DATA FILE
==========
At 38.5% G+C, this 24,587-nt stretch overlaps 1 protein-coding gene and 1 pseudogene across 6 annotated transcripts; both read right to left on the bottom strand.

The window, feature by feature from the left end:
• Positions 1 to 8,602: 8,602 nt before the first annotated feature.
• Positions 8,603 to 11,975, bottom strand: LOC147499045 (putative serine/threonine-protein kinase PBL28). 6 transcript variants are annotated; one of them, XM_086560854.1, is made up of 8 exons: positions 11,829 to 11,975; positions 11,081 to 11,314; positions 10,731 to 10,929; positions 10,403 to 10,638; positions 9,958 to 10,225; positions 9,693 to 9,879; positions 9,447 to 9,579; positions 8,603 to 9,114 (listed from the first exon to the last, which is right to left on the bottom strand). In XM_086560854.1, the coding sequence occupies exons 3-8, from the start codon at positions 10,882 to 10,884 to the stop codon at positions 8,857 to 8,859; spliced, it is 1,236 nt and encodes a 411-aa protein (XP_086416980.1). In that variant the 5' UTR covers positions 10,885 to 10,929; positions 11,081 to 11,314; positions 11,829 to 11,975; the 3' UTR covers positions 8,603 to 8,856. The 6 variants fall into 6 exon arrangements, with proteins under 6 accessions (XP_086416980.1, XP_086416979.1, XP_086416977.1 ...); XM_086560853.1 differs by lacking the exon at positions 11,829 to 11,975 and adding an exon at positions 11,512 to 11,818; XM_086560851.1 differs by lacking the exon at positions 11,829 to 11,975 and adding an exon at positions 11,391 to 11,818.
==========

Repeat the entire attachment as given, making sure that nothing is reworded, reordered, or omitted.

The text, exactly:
At 38.5% G+C, this 24,587-nt stretch overlaps 1 protein-coding gene and 1 pseudogene across 6 annotated transcripts; both read right to left on the bottom strand.

The window, feature by feature from the left end:
• Positions 1 to 8,602: 8,602 nt before the first annotated feature.
• Positions 8,603 to 11,975, bottom strand: LOC147499045 (putative serine/threonine-protein kinase PBL28). 6 transcript variants are annotated; one of them, XM_086560854.1, is made up of 8 exons: positions 11,829 to 11,975; positions 11,081 to 11,314; positions 10,731 to 10,929; positions 10,403 to 10,638; positions 9,958 to 10,225; positions 9,693 to 9,879; positions 9,447 to 9,579; positions 8,603 to 9,114 (listed from the first exon to the last, which is right to left on the bottom strand). In XM_086560854.1, the coding sequence occupies exons 3-8, from the start codon at positions 10,882 to 10,884 to the stop codon at positions 8,857 to 8,859; spliced, it is 1,236 nt and encodes a 411-aa protein (XP_086416980.1). In that variant the 5' UTR covers positions 10,885 to 10,929; positions 11,081 to 11,314; positions 11,829 to 11,975; the 3' UTR covers positions 8,603 to 8,856. The 6 variants fall into 6 exon arrangements, with proteins under 6 accessions (XP_086416980.1, XP_086416979.1, XP_086416977.1 ...); XM_086560853.1 differs by lacking the exon at positions 11,829 to 11,975 and adding an exon at positions 11,512 to 11,818; XM_086560851.1 differs by lacking the exon at positions 11,829 to 11,975 and adding an exon at positions 11,391 to 11,818.